Google Glass Users Can Now Get Three New Travel Apps

By Todd R. Weiss  |  Posted 2014-05-16 Print this article Print
Google Glass

On April 15, Google held a one-day-only event where anyone in the United States could buy a Glass device as long as they paid the $1,500. Some reports after the event said that Google never actually shut the doors to that one-day store and continued to take orders for a few days until the devices were gone.

For excited users, the reality of the Glass beta program is that it is still a product that is under development and it is not finished.

Controversies still continue about the product, as well. There have already been bars and restaurants that have banned Glass wearing in their establishments, as well as reports about several people being physically attacked while wearing Glass, though those reports have sometimes been sketchy.

Also in April, Google launched a new "Glass at Work" program to try to build interest in the business community about the possibilities of using Google Glass on the job.

Two businesses that are already experimenting with Glass are the Washington Capitals NHL hockey club and oil field services company Schlumberger, according to Google. The Capitals selected several hundred fans at a Jan. 14 game against the San Jose Sharks to try out a Glass app called Skybox that was built by APX Labs.

Using Skybox, the fans were able to see real-time instant replays on the devices, view different camera angles, pull up player stats and information with simple commands, share game highlights on social media, and receive other customized and specialized information through a high-performance content management system serving the Verizon Center, according to an eWEEK report.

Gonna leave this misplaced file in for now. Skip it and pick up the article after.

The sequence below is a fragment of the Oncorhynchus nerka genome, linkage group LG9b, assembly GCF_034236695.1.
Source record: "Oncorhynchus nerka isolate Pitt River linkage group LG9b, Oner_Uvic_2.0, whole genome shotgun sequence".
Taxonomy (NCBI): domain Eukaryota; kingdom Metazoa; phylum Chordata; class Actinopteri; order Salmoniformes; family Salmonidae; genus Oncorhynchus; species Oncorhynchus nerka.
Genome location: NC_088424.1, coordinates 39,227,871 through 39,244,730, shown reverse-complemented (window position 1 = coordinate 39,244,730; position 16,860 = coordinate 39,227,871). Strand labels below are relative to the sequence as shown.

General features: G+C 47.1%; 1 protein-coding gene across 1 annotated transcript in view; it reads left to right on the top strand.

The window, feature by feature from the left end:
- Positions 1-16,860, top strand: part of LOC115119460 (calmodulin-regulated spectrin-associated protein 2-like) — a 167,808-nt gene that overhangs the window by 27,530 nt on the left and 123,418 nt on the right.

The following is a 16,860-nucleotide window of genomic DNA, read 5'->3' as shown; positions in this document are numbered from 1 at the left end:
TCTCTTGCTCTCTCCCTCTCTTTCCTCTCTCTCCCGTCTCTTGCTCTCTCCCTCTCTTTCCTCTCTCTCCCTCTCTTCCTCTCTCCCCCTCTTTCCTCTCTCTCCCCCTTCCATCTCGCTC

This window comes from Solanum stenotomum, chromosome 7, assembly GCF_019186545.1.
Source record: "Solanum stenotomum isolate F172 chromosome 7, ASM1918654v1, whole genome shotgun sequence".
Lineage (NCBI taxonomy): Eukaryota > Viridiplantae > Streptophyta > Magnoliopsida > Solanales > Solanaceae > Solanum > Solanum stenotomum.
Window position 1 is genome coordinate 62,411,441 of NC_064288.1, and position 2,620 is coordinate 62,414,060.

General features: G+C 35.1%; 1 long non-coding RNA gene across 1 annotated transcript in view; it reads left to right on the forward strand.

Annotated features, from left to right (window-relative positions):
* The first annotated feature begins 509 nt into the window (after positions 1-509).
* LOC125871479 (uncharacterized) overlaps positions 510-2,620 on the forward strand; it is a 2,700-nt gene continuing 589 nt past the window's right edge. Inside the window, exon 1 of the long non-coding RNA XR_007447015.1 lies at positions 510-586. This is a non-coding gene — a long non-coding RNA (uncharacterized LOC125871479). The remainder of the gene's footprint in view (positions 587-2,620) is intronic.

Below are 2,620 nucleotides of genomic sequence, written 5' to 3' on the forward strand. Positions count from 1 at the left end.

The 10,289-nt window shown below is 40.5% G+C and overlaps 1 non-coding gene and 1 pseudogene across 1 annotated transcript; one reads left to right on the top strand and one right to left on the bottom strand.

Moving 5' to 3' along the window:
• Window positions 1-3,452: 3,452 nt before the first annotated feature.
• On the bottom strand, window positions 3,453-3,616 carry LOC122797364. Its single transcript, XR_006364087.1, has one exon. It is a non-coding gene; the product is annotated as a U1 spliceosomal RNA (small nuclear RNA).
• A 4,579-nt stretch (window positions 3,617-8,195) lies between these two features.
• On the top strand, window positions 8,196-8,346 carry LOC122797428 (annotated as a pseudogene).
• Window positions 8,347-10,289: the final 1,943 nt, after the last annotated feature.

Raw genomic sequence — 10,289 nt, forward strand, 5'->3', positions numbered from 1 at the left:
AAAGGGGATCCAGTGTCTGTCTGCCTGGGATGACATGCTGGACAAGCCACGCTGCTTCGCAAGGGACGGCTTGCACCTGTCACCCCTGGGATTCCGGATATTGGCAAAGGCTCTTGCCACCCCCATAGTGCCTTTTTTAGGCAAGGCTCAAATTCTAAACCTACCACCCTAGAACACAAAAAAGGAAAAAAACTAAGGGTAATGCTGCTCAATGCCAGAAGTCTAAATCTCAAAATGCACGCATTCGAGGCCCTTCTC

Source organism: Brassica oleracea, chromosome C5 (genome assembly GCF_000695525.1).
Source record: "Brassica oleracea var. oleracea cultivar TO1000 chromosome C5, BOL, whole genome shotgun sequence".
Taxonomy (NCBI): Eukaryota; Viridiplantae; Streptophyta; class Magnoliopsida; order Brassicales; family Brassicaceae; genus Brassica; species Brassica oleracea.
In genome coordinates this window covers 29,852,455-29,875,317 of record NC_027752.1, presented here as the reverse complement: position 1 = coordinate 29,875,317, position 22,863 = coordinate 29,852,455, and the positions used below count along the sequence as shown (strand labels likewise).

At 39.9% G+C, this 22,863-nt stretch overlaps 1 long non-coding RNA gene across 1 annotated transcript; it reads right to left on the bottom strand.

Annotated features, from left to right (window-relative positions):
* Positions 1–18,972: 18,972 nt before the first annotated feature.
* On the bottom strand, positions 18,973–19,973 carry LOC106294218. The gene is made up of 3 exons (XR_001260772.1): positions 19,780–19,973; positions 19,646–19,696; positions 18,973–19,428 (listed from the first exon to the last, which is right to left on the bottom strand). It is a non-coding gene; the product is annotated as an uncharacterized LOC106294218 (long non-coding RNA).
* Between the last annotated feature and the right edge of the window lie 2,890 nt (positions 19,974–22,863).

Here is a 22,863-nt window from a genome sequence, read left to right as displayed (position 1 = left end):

Schlumberger partnered with a company called Wearable Intelligence to use Glass to increase safety and efficiency for their employees in the field, according to Google. Both Glass projects are only the start of what is possible for businesses and the enterprise, according to Google.

Google Glass has been a topic of conversation among techies since news of it first surfaced in 2012. The first Google Glass units began shipping in April 2013 to developers who signed up at the June 2012 Google I/O developers conference to buy an early set for $1,500 for testing and development; the new technology was the hit of the conference. Google also then began shipping Glass units to lucky users who were given the privilege to buy their own early versions of the wearable devices.

Each Google Glass device includes adjustable nose pads and a high-resolution display that Google said is the equivalent of a 25-inch high-definition screen from 8 feet away. The glasses also feature a built-in camera that takes 5-megapixel photos and video at 720p. Audio is delivered to wearers through their bones, using bone-conduction transducers.


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